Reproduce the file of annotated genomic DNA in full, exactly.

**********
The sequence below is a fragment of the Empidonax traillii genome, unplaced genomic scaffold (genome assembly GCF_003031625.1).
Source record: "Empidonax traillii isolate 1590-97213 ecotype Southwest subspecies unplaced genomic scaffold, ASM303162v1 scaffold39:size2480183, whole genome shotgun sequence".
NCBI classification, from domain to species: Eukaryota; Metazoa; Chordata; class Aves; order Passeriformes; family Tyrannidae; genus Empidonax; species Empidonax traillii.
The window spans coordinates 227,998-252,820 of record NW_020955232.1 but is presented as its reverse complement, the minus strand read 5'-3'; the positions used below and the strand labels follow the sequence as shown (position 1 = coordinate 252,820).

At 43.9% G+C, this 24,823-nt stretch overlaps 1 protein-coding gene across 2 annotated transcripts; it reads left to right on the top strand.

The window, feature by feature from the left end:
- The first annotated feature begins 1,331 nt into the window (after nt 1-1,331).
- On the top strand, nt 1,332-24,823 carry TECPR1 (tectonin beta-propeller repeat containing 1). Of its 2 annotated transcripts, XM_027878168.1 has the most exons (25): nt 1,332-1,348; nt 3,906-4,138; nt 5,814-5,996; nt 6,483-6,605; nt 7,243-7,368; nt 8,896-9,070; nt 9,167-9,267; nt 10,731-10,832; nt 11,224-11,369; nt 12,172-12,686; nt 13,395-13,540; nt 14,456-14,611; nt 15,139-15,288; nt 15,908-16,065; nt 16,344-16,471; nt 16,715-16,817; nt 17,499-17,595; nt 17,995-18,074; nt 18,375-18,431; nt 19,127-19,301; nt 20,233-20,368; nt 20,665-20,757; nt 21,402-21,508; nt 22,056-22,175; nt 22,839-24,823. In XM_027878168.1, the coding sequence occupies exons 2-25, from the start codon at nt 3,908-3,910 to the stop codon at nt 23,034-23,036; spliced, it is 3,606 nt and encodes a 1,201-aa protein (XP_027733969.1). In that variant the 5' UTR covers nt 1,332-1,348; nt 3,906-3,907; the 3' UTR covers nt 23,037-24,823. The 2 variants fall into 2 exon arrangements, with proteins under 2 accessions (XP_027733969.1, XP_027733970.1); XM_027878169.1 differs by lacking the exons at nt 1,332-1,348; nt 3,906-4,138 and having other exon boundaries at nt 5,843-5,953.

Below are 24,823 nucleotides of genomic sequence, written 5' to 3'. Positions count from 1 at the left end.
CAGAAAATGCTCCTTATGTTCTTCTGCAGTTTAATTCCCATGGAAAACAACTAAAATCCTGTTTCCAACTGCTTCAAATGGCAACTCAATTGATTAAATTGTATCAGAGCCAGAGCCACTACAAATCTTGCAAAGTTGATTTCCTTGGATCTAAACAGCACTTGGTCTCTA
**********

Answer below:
The sequence below is a fragment of the Empidonax traillii genome, unplaced genomic scaffold (genome assembly GCF_003031625.1).
Source record: "Empidonax traillii isolate 1590-97213 ecotype Southwest subspecies unplaced genomic scaffold, ASM303162v1 scaffold39:size2480183, whole genome shotgun sequence".
NCBI classification, from domain to species: Eukaryota; Metazoa; Chordata; class Aves; order Passeriformes; family Tyrannidae; genus Empidonax; species Empidonax traillii.
The window spans coordinates 227,998-252,820 of record NW_020955232.1 but is presented as its reverse complement, the minus strand read 5'-3'; the positions used below and the strand labels follow the sequence as shown (position 1 = coordinate 252,820).

At 43.9% G+C, this 24,823-nt stretch overlaps 1 protein-coding gene across 2 annotated transcripts; it reads left to right on the top strand.

The window, feature by feature from the left end:
- The first annotated feature begins 1,331 nt into the window (after nt 1-1,331).
- On the top strand, nt 1,332-24,823 carry TECPR1 (tectonin beta-propeller repeat containing 1). Of its 2 annotated transcripts, XM_027878168.1 has the most exons (25): nt 1,332-1,348; nt 3,906-4,138; nt 5,814-5,996; nt 6,483-6,605; nt 7,243-7,368; nt 8,896-9,070; nt 9,167-9,267; nt 10,731-10,832; nt 11,224-11,369; nt 12,172-12,686; nt 13,395-13,540; nt 14,456-14,611; nt 15,139-15,288; nt 15,908-16,065; nt 16,344-16,471; nt 16,715-16,817; nt 17,499-17,595; nt 17,995-18,074; nt 18,375-18,431; nt 19,127-19,301; nt 20,233-20,368; nt 20,665-20,757; nt 21,402-21,508; nt 22,056-22,175; nt 22,839-24,823. In XM_027878168.1, the coding sequence occupies exons 2-25, from the start codon at nt 3,908-3,910 to the stop codon at nt 23,034-23,036; spliced, it is 3,606 nt and encodes a 1,201-aa protein (XP_027733969.1). In that variant the 5' UTR covers nt 1,332-1,348; nt 3,906-3,907; the 3' UTR covers nt 23,037-24,823. The 2 variants fall into 2 exon arrangements, with proteins under 2 accessions (XP_027733969.1, XP_027733970.1); XM_027878169.1 differs by lacking the exons at nt 1,332-1,348; nt 3,906-4,138 and having other exon boundaries at nt 5,843-5,953.

Below are 24,823 nucleotides of genomic sequence, written 5' to 3'. Positions count from 1 at the left end.
CAGAAAATGCTCCTTATGTTCTTCTGCAGTTTAATTCCCATGGAAAACAACTAAAATCCTGTTTCCAACTGCTTCAAATGGCAACTCAATTGATTAAATTGTATCAGAGCCAGAGCCACTACAAATCTTGCAAAGTTGATTTCCTTGGATCTAAACAGCACTTGGTCTCTA